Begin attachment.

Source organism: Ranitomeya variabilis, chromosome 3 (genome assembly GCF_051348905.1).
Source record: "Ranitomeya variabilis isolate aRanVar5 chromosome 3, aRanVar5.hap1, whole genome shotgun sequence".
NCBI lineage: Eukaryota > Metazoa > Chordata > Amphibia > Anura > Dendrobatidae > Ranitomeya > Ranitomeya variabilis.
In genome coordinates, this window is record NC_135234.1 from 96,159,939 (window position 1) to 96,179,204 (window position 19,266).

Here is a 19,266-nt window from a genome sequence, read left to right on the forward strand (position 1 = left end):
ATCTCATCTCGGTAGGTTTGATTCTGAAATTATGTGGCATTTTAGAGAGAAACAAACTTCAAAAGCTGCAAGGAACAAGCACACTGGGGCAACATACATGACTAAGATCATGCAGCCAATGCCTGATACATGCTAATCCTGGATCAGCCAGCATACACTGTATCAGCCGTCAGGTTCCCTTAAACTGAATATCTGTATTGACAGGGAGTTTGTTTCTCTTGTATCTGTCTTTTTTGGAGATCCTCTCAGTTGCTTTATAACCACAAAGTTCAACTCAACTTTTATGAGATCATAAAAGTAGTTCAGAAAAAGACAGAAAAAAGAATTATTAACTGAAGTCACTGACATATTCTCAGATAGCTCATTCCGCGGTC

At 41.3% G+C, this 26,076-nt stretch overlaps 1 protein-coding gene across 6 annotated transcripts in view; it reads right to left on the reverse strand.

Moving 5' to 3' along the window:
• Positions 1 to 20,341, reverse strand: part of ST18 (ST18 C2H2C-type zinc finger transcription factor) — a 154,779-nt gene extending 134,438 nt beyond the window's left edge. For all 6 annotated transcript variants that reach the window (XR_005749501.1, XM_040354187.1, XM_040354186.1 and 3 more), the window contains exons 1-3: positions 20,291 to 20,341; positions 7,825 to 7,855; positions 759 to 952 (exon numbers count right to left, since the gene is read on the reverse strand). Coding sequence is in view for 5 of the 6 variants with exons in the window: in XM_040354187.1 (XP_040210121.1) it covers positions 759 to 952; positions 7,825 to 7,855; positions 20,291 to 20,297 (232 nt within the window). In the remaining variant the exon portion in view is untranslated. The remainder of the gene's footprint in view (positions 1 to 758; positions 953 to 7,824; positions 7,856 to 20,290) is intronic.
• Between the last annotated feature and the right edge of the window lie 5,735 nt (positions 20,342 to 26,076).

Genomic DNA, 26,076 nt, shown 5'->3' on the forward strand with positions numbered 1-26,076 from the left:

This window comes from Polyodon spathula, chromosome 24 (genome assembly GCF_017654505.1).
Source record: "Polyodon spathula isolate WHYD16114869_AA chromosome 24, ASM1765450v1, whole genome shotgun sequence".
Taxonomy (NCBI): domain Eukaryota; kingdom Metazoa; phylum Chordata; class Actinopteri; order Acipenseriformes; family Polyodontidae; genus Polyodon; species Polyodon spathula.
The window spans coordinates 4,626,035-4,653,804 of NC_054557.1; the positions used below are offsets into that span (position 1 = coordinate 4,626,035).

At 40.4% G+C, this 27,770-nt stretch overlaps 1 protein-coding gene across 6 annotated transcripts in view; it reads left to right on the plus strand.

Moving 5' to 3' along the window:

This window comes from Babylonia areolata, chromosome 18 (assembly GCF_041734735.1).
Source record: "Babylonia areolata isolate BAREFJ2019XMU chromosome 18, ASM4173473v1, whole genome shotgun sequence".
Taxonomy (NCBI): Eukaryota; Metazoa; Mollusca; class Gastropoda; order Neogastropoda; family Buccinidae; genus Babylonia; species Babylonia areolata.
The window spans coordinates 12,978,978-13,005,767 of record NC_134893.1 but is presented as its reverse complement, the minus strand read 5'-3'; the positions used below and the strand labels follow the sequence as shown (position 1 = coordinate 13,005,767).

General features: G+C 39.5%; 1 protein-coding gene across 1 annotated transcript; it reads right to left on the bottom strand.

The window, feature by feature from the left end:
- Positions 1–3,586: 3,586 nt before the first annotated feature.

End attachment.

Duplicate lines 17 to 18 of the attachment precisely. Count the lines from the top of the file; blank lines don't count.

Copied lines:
Moving 5' to 3' along the window:

This window comes from Babylonia areolata, chromosome 18 (assembly GCF_041734735.1).